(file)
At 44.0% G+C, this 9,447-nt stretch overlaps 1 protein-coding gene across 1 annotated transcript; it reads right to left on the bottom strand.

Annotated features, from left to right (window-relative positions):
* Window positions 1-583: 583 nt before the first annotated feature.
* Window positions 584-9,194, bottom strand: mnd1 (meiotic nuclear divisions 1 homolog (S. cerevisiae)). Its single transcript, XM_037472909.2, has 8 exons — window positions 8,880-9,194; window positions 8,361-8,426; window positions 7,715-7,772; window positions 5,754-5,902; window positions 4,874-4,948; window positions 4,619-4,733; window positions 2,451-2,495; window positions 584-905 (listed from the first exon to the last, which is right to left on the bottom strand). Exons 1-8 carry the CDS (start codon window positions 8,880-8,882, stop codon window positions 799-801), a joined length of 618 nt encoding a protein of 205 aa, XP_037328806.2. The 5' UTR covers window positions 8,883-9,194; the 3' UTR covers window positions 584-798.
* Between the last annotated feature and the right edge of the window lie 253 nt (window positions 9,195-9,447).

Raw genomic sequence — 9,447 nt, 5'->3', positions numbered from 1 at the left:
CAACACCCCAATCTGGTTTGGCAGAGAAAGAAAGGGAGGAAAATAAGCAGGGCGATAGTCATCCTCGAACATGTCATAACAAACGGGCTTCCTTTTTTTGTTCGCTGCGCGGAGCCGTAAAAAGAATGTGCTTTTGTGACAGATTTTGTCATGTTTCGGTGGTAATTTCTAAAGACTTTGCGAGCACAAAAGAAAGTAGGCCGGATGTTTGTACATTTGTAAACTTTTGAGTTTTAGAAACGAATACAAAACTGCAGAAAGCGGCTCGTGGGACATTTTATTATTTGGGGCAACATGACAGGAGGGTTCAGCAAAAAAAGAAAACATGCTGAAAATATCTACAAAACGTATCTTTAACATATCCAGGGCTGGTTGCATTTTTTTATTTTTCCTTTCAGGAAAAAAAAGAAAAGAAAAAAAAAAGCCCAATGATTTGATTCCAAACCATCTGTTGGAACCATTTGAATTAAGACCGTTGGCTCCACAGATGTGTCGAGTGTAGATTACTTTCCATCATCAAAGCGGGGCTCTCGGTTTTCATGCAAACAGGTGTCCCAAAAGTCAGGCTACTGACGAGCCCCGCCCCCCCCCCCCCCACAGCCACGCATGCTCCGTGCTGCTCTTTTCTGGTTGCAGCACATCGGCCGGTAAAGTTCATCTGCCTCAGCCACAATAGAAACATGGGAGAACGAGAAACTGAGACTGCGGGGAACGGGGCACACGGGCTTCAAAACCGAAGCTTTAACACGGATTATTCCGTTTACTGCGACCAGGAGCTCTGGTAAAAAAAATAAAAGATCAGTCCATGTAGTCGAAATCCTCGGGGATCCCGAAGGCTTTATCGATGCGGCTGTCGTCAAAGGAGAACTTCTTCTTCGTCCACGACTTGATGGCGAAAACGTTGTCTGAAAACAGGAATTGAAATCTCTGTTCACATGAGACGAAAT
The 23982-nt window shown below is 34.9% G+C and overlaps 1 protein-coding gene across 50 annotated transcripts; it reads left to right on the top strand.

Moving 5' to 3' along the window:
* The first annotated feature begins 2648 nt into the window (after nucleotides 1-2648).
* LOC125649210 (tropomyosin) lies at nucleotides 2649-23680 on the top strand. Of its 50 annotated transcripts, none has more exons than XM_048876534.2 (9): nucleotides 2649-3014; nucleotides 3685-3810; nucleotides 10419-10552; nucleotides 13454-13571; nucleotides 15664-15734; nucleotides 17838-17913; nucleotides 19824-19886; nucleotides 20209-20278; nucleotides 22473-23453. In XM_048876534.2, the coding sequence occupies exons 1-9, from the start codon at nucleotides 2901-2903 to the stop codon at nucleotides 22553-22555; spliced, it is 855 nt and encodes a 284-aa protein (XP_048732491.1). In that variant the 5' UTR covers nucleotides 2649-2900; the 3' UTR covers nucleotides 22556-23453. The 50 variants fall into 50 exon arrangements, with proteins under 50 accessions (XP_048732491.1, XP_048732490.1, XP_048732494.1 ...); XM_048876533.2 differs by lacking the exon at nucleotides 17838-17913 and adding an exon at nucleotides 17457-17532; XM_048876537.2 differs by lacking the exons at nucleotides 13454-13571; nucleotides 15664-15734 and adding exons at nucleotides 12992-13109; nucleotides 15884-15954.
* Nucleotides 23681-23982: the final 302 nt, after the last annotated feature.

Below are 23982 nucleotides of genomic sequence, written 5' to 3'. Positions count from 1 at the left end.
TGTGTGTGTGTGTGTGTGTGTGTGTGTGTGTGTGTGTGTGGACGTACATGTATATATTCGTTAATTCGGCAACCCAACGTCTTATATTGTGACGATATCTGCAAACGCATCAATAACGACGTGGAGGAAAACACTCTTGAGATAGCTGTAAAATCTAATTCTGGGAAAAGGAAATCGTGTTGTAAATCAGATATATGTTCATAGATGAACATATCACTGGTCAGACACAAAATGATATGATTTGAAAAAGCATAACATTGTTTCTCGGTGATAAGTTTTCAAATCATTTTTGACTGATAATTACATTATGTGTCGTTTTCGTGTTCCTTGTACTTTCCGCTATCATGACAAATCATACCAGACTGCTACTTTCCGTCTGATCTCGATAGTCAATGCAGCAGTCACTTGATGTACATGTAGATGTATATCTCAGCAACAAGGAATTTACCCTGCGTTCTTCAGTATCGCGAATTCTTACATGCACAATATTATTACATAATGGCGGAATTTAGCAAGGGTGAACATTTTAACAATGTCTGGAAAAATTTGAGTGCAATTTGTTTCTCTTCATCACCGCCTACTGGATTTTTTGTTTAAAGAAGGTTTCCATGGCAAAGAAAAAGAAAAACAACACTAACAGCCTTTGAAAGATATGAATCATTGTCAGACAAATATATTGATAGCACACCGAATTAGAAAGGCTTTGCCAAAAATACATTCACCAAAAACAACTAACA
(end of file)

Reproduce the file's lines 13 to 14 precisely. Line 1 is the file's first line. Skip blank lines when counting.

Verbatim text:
Below are 23982 nucleotides of genomic sequence, written 5' to 3'. Positions count from 1 at the left end.
TGTGTGTGTGTGTGTGTGTGTGTGTGTGTGTGTGTGTGTGGACGTACATGTATATATTCGTTAATTCGGCAACCCAACGTCTTATATTGTGACGATATCTGCAAACGCATCAATAACGACGTGGAGGAAAACACTCTTGAGATAGCTGTAAAATCTAATTCTGGGAAAAGGAAATCGTGTTGTAAATCAGATATATGTTCATAGATGAACATATCACTGGTCAGACACAAAATGATATGATTTGAAAAAGCATAACATTGTTTCTCGGTGATAAGTTTTCAAATCATTTTTGACTGATAATTACATTATGTGTCGTTTTCGTGTTCCTTGTACTTTCCGCTATCATGACAAATCATACCAGACTGCTACTTTCCGTCTGATCTCGATAGTCAATGCAGCAGTCACTTGATGTACATGTAGATGTATATCTCAGCAACAAGGAATTTACCCTGCGTTCTTCAGTATCGCGAATTCTTACATGCACAATATTATTACATAATGGCGGAATTTAGCAAGGGTGAACATTTTAACAATGTCTGGAAAAATTTGAGTGCAATTTGTTTCTCTTCATCACCGCCTACTGGATTTTTTGTTTAAAGAAGGTTTCCATGGCAAAGAAAAAGAAAAACAACACTAACAGCCTTTGAAAGATATGAATCATTGTCAGACAAATATATTGATAGCACACCGAATTAGAAAGGCTTTGCCAAAAATACATTCACCAAAAACAACTAACA